JEAN PAUL GAULTIER, SERGE

ELLE (Canada) - - Lifestyle -

Lutens, the Her­mès fam­ily, the Bran­sons, the Bul­garis—ev­ery stylish globe­trot­ter seems to have a place in Morocco th­ese days. Where Europe meets Africa at the Strait of Gi­bral­tar, in a sub­lime fu­sion of the el­e­gant and the exot­ic that is by turns an­te­dilu­vian and achingly chic, Mar­rakech is a mag­net for fash­ion buffs. It’s hard to name a la­bel that hasn’t squeezed Africa’s most stylish city for cre­ative juice. A few re­cent col­lec­tions by Tory Burch, Mara Hoff­man and Kate Spade come to mind, while Matthew Wil­liamson, fresh off Poppy Delev­ingne’s Mar­rakech wed­ding, drew his pre-fall 2015 col­lec­tion from its archi­tec­ture, mo­saics and dec­o­ra­tive tech­niques. And for spring/sum­mer 2018, An­thony Vac­carello opened his show with a boho pa­rade in­spired by the city loved by Yves Saint Lau­rent.

Mar­rakech is di­vided into three main dis­tricts—the 12th-cen­tury walled-in me­d­ina; Ville Nou­velle, which edges it; and the tony Palmeraie, on the town’s desert out­skirts—but its heart is the bustling main square, Je­maa el-Fnaa. At night, it trans­forms into a not-to-be­missed food court, and the slen­der laneways that snake off of it twist through a daz­zling maze­like bazaar. Each time I re­turn here, I’m armed with a men­tal list of ev­ery­thing I didn’t buy on my last foray. Hav­ing al­ready amassed a col­lec­tion of lanterns, bed­spreads, car­pets, hand­bags, jew­ellery, slip­pers and em­broi­dered vel­vet coats, this time I was on the hunt for cur­tain tie-backs (ham­mered sil­ver discs so lushly tas­selled they’re like drop ear­rings for your drapes), hand­ira (glam wo­ven blan­kets banded with se­quins and plush fringe) and, oh yes, a six-me­tre python skin (that would look marvel­lous pressed un­der glass on my din­ing-room wall). Never been? Never mind: With th­ese picks, your Mar­rakech to-do list will match any style maker’s.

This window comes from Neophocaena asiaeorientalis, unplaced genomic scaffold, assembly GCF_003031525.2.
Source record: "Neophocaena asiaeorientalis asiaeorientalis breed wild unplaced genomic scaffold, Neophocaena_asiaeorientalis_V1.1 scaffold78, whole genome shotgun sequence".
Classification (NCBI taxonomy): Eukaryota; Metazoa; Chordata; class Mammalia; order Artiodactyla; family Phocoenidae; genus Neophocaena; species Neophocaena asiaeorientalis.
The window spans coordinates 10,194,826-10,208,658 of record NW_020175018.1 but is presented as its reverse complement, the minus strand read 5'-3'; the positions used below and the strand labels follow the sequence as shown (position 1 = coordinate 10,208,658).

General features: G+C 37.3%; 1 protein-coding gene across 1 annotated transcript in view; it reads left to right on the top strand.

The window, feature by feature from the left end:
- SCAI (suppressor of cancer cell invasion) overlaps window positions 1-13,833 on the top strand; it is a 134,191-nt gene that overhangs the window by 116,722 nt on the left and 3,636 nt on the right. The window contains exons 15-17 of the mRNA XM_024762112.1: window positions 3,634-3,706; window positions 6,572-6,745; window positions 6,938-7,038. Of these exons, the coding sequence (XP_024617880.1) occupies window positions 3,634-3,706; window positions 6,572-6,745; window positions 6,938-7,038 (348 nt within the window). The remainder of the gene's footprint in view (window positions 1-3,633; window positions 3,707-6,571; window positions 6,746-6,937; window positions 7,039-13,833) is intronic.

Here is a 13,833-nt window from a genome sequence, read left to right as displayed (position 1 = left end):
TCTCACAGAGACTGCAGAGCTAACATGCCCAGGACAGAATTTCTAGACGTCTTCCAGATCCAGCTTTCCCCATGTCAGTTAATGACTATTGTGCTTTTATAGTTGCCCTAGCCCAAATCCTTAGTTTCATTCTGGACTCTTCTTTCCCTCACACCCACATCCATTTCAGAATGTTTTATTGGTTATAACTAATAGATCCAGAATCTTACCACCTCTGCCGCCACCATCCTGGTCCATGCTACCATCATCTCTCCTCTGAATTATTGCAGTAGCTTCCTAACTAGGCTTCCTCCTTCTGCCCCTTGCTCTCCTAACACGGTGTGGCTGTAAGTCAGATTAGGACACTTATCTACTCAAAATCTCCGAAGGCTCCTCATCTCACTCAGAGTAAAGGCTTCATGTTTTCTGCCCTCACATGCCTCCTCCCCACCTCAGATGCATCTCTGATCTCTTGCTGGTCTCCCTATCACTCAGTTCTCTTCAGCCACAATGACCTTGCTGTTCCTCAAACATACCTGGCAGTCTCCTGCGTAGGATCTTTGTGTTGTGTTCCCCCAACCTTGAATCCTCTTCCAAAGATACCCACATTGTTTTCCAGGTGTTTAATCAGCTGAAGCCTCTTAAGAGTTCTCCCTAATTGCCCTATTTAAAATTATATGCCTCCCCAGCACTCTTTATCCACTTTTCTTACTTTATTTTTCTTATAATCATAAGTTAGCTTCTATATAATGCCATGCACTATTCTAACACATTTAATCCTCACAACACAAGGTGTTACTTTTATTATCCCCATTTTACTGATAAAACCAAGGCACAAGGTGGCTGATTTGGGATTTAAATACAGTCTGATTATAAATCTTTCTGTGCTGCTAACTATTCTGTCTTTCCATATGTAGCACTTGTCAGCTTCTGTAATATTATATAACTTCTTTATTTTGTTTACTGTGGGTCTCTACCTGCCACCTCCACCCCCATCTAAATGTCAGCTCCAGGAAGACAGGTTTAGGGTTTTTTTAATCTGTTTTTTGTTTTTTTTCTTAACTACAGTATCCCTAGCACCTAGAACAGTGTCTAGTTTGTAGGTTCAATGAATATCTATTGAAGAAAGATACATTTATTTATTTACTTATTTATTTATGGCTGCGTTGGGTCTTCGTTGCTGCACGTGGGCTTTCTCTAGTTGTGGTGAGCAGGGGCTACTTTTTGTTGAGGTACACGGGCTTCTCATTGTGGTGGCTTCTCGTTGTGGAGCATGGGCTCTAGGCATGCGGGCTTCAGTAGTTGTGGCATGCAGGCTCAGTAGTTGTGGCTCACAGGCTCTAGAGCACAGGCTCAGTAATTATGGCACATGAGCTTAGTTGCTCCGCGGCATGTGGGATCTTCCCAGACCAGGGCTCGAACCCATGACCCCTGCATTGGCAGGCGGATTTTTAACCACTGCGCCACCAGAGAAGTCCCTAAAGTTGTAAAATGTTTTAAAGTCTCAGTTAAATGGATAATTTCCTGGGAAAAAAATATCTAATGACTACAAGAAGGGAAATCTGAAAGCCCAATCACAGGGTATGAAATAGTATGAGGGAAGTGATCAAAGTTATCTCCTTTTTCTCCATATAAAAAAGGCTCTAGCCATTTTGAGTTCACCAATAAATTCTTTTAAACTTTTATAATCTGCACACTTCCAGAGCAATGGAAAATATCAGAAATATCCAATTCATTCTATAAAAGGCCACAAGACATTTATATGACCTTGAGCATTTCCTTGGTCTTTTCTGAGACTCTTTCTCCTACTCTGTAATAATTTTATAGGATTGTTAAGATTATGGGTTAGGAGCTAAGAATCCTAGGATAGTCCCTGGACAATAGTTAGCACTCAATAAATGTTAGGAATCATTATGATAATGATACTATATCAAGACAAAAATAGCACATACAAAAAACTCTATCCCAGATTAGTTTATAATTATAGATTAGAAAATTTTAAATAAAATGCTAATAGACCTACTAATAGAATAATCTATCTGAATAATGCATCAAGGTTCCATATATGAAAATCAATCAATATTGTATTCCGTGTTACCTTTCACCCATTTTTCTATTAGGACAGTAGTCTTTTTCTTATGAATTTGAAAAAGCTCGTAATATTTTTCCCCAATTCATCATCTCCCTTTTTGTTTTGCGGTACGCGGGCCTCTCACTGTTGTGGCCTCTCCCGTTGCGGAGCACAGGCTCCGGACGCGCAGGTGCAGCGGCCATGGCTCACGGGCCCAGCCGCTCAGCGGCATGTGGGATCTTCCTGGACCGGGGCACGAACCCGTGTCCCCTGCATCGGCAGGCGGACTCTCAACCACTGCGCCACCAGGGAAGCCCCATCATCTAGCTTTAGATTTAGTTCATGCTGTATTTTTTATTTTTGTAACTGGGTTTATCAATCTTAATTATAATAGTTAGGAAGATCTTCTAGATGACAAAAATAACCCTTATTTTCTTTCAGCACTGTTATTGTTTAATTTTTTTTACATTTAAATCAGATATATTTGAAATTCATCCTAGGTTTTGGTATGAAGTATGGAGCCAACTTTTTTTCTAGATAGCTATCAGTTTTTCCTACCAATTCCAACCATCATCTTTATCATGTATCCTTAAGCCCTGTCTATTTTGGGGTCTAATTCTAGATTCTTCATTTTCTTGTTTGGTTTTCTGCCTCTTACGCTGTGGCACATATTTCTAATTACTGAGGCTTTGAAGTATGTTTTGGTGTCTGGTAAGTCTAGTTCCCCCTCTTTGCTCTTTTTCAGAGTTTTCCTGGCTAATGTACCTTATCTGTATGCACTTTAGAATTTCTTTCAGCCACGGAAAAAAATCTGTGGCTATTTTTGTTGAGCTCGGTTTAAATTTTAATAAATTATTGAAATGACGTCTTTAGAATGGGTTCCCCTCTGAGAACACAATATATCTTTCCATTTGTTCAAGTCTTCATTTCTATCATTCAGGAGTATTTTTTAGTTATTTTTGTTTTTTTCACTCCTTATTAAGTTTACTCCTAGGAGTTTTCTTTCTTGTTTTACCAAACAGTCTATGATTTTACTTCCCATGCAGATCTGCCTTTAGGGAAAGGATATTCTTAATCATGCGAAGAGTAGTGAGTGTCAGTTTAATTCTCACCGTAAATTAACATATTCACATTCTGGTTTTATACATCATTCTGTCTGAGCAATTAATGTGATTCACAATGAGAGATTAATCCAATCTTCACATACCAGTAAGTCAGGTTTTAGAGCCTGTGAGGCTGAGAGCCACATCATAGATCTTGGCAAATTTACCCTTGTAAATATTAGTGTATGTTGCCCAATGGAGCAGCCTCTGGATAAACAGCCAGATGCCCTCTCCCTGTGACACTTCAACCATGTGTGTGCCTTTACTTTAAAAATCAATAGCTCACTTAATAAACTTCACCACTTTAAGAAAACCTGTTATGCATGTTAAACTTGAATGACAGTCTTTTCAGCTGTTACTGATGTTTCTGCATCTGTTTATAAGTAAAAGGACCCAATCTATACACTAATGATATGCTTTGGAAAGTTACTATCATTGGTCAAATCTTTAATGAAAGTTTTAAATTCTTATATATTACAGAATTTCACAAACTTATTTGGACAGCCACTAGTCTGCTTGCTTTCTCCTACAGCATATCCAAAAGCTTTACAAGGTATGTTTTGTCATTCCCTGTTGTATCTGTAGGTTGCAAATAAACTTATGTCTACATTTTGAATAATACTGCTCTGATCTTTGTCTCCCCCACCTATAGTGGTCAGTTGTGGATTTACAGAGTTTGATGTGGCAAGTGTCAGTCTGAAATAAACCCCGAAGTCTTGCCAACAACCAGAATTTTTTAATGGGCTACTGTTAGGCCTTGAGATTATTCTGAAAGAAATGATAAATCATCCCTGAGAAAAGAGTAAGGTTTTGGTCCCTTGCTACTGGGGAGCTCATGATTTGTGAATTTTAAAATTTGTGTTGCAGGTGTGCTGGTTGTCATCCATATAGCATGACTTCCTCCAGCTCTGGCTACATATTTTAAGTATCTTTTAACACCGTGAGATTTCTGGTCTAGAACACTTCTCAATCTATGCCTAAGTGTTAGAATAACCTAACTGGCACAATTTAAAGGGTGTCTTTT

HAGGLE Suf­fice it to say that the city is not a healthy place for im­pulse shop­pers with no self­con­trol. While GPS has made nav­i­gat­ing the souk (mar­ket) eas­ier, hiring a guide—at $50 per half day—is worth it. Guides can save you time and money by quickly get­ting you where you want to go and, if you like, help­ing with bar­gain­ing (so you pay about 50 per­cent of the ini­tially of­fered price). Mustapha Chouquir is the in­sider favourite. For se­ri­ous spend­ing, book Cob­ble­stone, owned by Michael Di­a­mond, a Morocco con­nois­seur who co­or­di­nates flaw­less itin­er­ar­ies tai­lored to any in­ter­est, from cul­ture and de­sign to shop­ping, cui­sine and camel trekking. SHOP In ad­di­tion to tra­di­tional lo­cal ven­dors, there are lots of fash­ion­able ex­pats drawn by Mar­rakech’s de­sign flair. Is­abelle Topolina, a cou­ture pat­tern maker from Nor­mandy, now fills a trio of eponym­ous shops with her vi­brant tex­tiles and well-cut dresses and counts Plum Sykes among her fans. Sarah Buchan, from Lon­don, launched Kaf­tan Queen seven years ago, while Bordeaux na­tive Laeti­tia Trouil­let’s gim­let eye led Sarah Jes­sica Parker and Gwyneth Pal­trow to hire her as a per­sonal shop­per be­fore she opened her hand­bag and ac­ces­sories bou­tique, Lalla. Dis­patched to Morocco to over­see pro­duc­tion for brands like Kenzo and Lacroix, Lu­dovic Petit de­buted his own show­room, Lup 31, in 2015 to re­tail his sig­na­ture take on North African de­sign. On the home­decor front, you’ll find Alessan­dra Lip­pini, for­mer style ed­i­tor for Vogue Italia, be­hind the heavy wooden doors of her by-ap­point­ment-only fur­ni­ture em­po­rium, Min­is­tero del Gusto. Valérie Barkowski, a Bel­gian for­mer cre­ative di­rec­tor, now pro­duces h